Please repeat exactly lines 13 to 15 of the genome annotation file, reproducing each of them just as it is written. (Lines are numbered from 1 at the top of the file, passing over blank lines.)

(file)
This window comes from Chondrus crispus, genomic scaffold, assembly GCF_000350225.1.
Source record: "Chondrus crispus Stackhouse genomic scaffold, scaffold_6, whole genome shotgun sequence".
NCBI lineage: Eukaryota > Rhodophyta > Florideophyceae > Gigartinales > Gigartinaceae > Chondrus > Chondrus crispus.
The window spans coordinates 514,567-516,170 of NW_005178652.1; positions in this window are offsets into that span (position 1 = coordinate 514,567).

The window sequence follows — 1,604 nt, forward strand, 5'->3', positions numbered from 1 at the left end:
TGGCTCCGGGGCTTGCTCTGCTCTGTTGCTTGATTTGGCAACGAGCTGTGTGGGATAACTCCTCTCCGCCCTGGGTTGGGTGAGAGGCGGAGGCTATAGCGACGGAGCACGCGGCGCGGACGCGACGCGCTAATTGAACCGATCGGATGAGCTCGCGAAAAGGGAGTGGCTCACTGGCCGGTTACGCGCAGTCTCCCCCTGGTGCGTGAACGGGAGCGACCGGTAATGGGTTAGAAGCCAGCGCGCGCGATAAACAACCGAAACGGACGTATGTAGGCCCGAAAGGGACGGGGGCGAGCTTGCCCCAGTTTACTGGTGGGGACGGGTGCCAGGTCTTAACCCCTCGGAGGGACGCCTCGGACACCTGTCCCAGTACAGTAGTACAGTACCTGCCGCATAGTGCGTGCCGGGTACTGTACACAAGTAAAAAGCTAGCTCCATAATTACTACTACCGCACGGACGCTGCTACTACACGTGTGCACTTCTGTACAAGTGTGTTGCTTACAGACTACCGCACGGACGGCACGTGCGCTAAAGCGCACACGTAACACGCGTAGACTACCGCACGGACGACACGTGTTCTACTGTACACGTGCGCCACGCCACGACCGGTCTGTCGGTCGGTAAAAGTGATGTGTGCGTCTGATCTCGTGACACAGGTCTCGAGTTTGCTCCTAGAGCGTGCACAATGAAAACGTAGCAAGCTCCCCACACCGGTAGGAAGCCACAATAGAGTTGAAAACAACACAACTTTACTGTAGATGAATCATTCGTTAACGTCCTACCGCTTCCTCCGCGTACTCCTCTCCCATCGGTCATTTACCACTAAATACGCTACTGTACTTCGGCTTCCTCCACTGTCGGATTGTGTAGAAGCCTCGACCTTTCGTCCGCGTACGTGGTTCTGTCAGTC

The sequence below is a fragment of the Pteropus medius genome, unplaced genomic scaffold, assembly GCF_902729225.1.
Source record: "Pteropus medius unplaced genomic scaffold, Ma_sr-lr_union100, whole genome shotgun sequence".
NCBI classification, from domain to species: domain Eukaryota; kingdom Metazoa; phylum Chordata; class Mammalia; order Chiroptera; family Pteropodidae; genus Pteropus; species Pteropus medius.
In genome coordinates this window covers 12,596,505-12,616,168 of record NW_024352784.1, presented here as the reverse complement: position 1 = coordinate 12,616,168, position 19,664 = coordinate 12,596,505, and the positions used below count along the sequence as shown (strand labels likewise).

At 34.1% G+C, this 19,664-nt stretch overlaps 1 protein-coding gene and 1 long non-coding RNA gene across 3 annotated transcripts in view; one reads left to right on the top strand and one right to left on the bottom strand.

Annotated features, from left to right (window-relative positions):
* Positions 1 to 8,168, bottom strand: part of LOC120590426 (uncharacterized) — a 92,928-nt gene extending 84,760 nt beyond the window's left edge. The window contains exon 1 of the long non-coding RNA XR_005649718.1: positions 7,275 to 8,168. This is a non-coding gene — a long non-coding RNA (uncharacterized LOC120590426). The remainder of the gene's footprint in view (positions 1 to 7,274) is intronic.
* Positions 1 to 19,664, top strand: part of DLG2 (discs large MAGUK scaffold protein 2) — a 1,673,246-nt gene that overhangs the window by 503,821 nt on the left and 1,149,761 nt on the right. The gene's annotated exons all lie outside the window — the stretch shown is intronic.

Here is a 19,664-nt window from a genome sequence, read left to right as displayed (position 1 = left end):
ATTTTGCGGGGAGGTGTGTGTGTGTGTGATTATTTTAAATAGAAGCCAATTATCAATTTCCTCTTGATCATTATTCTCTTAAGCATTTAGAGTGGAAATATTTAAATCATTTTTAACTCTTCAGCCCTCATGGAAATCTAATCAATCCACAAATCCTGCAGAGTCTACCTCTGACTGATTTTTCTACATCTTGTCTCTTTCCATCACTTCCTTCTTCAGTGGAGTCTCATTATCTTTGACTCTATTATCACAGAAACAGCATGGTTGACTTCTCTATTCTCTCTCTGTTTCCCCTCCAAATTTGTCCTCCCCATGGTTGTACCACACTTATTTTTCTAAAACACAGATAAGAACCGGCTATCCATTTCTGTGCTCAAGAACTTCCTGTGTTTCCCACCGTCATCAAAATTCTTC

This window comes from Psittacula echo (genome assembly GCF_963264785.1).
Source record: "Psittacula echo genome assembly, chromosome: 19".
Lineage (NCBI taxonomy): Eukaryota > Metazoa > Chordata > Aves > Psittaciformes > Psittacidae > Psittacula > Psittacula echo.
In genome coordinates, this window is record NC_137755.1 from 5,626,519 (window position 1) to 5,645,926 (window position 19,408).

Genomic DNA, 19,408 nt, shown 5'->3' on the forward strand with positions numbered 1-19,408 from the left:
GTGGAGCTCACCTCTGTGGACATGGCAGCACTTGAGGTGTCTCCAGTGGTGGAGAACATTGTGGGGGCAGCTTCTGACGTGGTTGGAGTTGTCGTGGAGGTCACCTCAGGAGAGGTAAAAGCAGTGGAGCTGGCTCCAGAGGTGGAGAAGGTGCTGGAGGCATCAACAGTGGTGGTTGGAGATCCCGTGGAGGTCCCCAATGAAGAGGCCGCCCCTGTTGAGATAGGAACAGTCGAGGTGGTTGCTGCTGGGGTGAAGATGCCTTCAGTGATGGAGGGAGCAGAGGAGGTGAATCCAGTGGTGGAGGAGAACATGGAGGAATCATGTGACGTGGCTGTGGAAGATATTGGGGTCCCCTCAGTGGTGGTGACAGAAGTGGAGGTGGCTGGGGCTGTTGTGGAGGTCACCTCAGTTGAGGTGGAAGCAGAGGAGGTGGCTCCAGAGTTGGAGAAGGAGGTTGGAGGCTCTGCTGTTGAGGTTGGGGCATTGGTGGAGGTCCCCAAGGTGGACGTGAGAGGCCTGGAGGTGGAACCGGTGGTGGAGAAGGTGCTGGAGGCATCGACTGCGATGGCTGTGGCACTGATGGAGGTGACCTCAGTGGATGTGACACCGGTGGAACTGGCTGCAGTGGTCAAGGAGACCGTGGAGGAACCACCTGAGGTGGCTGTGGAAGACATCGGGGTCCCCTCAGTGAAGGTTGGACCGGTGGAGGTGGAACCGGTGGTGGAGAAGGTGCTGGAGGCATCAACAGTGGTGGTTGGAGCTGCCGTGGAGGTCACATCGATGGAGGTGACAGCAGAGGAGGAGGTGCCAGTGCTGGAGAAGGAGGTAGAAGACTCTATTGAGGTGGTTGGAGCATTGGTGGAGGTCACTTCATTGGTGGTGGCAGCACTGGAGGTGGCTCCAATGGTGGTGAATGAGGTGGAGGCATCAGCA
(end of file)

* Positions 1 to 8,168, bottom strand: part of LOC120590426 (uncharacterized) — a 92,928-nt gene extending 84,760 nt beyond the window's left edge. The window contains exon 1 of the long non-coding RNA XR_005649718.1: positions 7,275 to 8,168. This is a non-coding gene — a long non-coding RNA (uncharacterized LOC120590426). The remainder of the gene's footprint in view (positions 1 to 7,274) is intronic.
* Positions 1 to 19,664, top strand: part of DLG2 (discs large MAGUK scaffold protein 2) — a 1,673,246-nt gene that overhangs the window by 503,821 nt on the left and 1,149,761 nt on the right. The gene's annotated exons all lie outside the window — the stretch shown is intronic.

Here is a 19,664-nt window from a genome sequence, read left to right as displayed (position 1 = left end):